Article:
Don’t let your next project make these Olympic-sized mistakes

Yesterday I was reading this Vox article, Why (almost) no one wants to host the Olympics anymore.

Here are some interesting insights:

  • Since 1960, no Olympics have come under budget.
  • Almost half of them went over budget by 100%.
  • Most of the Olympic facilities created are too big for regular use after the games.

Does this sound familiar?

The article continues by highlighting that fewer and fewer cities are even applying to become host cities.

When I think about the issues of poor estimating, going over budget, and making scaling mistakes, these errors don’t feel specific to the Olympics.

So how can you protect yourself?

Mitigation Scale Issues

One of the most successful Olympics (in terms of profitability) was in Los Angeles. Instead of building a insanely massive stadium, LA benefits from having many different venues close enough to use in combination.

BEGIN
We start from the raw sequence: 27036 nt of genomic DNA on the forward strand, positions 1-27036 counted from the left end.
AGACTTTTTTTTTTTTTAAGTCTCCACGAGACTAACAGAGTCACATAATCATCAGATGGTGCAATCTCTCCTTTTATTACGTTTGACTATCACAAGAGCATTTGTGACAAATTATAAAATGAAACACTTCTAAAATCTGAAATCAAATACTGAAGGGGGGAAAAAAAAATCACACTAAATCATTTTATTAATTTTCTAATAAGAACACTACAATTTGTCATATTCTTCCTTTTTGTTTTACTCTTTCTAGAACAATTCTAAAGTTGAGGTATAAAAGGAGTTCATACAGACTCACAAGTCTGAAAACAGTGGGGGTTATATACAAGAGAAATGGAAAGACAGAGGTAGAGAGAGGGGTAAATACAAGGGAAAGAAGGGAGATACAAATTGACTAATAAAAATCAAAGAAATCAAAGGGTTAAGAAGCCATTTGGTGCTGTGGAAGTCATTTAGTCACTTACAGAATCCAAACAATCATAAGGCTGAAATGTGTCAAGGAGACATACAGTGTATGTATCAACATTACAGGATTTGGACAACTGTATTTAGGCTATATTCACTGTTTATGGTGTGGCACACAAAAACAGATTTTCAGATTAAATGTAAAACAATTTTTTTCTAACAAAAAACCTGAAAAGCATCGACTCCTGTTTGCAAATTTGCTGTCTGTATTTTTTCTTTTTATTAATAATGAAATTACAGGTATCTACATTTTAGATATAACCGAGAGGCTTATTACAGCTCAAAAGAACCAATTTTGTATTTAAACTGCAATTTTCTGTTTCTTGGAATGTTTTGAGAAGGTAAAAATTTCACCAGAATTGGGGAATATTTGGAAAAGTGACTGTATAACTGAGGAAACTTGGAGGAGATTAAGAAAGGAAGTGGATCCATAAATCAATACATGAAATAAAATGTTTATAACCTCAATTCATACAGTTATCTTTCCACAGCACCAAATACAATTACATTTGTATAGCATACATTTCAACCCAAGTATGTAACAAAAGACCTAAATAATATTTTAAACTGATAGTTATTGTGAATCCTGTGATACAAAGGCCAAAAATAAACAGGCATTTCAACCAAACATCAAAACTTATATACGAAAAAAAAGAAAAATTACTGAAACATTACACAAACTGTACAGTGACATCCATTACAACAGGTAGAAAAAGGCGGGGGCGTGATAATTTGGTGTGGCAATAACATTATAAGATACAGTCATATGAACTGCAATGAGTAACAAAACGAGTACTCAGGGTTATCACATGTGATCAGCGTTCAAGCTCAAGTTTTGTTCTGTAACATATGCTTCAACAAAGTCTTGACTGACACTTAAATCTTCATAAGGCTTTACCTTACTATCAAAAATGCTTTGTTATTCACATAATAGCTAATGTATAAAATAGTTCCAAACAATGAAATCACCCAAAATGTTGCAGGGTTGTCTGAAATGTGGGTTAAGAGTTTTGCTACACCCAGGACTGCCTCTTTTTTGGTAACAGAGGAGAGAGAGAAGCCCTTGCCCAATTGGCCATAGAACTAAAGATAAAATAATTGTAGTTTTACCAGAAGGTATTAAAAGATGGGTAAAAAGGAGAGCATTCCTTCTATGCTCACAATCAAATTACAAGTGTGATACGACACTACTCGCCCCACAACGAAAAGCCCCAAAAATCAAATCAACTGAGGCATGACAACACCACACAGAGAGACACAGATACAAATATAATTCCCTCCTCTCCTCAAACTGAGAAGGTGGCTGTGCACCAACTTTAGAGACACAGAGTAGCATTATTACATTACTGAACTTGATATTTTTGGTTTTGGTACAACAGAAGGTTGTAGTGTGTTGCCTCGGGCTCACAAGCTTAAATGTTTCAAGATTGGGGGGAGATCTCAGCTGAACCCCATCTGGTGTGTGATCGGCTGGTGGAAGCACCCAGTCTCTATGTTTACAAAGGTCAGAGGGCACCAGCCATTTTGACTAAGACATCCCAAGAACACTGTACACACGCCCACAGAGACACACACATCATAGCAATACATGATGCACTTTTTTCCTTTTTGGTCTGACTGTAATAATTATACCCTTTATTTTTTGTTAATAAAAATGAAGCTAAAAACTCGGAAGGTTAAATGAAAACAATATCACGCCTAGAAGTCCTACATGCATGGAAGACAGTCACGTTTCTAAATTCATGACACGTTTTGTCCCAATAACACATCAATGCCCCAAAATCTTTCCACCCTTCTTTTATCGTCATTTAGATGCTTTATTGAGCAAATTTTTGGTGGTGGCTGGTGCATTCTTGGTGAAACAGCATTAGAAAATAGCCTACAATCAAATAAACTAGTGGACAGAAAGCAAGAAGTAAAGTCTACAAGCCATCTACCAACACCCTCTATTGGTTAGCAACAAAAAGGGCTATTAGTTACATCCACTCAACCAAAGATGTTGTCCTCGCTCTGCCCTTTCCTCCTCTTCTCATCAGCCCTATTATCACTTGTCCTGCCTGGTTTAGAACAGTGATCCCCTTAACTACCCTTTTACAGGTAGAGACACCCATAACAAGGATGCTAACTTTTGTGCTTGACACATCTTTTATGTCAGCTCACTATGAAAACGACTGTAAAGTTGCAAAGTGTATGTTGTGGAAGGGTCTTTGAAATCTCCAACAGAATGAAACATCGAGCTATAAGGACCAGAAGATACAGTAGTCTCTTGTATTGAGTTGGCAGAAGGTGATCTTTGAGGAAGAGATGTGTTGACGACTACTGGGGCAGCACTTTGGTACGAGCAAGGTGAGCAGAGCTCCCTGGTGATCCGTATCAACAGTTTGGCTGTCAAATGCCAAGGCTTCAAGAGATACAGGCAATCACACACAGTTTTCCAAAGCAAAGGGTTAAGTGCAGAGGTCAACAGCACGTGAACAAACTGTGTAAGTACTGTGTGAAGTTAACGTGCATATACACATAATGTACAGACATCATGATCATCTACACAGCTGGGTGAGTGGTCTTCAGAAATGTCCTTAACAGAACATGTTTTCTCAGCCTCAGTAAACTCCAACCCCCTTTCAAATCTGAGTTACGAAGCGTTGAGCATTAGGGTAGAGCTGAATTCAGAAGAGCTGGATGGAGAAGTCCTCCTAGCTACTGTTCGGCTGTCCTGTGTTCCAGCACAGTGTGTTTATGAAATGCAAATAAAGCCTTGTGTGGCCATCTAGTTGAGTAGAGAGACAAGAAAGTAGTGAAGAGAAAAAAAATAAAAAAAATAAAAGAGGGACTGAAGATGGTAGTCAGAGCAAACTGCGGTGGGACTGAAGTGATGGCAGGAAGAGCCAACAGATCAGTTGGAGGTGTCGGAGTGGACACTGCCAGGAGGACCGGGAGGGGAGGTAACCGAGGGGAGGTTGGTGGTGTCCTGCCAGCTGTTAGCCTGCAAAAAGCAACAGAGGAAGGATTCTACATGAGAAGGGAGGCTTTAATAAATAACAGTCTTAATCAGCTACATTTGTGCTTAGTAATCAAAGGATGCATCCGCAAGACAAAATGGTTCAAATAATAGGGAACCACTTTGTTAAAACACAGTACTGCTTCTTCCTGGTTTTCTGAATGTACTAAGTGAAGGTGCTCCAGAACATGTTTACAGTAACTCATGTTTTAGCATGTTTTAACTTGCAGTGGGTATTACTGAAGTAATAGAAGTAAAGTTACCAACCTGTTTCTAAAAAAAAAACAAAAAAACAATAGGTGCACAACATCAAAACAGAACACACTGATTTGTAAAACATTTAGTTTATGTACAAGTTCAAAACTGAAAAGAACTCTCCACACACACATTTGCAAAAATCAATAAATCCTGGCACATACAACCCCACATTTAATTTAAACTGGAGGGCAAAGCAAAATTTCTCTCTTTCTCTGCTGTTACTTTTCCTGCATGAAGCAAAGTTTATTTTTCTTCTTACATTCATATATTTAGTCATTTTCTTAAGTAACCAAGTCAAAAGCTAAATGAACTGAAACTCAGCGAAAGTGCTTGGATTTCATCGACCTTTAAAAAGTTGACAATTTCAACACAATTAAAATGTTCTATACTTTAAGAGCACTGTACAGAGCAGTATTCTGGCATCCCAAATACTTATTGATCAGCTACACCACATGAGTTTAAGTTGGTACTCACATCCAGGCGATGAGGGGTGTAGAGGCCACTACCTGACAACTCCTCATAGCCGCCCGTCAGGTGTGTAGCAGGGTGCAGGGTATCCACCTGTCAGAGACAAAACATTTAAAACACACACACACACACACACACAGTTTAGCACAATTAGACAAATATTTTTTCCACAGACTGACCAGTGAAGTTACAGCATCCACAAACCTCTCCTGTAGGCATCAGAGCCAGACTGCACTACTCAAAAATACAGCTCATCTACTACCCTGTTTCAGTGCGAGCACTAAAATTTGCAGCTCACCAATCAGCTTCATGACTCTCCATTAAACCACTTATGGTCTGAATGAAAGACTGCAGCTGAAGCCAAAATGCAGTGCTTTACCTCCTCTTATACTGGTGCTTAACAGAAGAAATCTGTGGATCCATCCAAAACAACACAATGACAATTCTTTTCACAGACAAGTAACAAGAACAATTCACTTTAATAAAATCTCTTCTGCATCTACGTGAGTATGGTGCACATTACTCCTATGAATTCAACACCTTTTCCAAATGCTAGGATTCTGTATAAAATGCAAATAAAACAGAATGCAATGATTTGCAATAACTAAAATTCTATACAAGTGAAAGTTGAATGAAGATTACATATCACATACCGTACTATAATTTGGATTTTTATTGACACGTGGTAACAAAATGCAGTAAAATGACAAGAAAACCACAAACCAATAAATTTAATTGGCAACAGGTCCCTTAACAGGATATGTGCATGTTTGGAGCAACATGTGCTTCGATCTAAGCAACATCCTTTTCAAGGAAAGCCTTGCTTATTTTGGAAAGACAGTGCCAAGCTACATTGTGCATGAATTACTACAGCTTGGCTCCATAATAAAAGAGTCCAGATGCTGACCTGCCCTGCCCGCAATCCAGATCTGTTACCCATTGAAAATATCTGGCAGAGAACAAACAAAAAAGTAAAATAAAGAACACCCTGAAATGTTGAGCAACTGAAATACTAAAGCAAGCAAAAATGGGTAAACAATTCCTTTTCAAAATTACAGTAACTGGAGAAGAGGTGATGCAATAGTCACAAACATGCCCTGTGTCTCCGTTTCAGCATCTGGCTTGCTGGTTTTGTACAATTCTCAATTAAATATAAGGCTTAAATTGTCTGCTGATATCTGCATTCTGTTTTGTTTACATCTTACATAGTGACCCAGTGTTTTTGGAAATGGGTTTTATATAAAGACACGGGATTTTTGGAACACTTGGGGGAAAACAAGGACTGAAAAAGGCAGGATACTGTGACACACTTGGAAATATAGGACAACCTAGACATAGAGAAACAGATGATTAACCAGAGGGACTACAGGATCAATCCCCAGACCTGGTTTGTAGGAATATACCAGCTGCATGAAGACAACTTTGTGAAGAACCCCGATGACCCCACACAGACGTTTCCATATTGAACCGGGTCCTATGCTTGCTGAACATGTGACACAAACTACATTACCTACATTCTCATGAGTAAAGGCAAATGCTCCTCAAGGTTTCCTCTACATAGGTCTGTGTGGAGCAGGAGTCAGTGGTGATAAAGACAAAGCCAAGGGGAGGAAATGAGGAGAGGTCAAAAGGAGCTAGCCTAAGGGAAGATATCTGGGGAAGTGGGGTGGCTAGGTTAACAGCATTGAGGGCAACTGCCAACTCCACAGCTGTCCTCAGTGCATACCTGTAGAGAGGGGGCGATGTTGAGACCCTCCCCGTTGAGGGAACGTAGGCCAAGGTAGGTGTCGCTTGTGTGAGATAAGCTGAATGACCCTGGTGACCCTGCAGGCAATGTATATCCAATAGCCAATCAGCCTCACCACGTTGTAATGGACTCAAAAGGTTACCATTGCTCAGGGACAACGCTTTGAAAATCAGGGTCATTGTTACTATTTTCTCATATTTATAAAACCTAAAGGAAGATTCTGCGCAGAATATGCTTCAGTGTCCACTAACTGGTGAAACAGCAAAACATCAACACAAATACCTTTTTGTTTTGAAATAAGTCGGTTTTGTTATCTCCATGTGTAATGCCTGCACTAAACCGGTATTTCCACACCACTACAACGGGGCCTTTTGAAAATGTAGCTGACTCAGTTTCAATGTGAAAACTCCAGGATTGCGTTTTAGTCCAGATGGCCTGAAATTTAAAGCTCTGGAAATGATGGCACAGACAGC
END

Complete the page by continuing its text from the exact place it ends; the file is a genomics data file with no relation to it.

Instead of building one complete solution that does everything you want, consider a solution that combines multiple smaller solutions. This gives you the same ability to manage scale while also creating flexibility and options.

Managing Budgets

While new host cities try to make bigger splashes than the last ones, the costs are clearly part of why there have been fewer and fewer applicants.

The same thing happens on projects. The bigger the requested budget, the bigger the potential risk. And that can result in rejections.

So make small bets. Make sequential bets. Create a system of iterative bets that leverage the success of each one so that a large project can be funded not only by internal investments but also by the success of previous initiatives.

Learning Better estimating

Estimating is tough work. It also requires experience. It’s basically impossible to estimate something you’ve never done – which explains why many Olympic host cities go way over budget. They were estimating blindly.

One of my recommendations is to do a bit of centralization on estimating so that you start developing some expertise. You also ensure that you don’t have to learn the same lessons multiple times because different people are each learning them.

The other benefit of centralizing your estimating work is that they can then learn more (and faster) by asking others and doing deep dives with others who have done this kind of work before.

In short, just because these are Olympic-sized mistakes, they don’t have to be mistakes you make.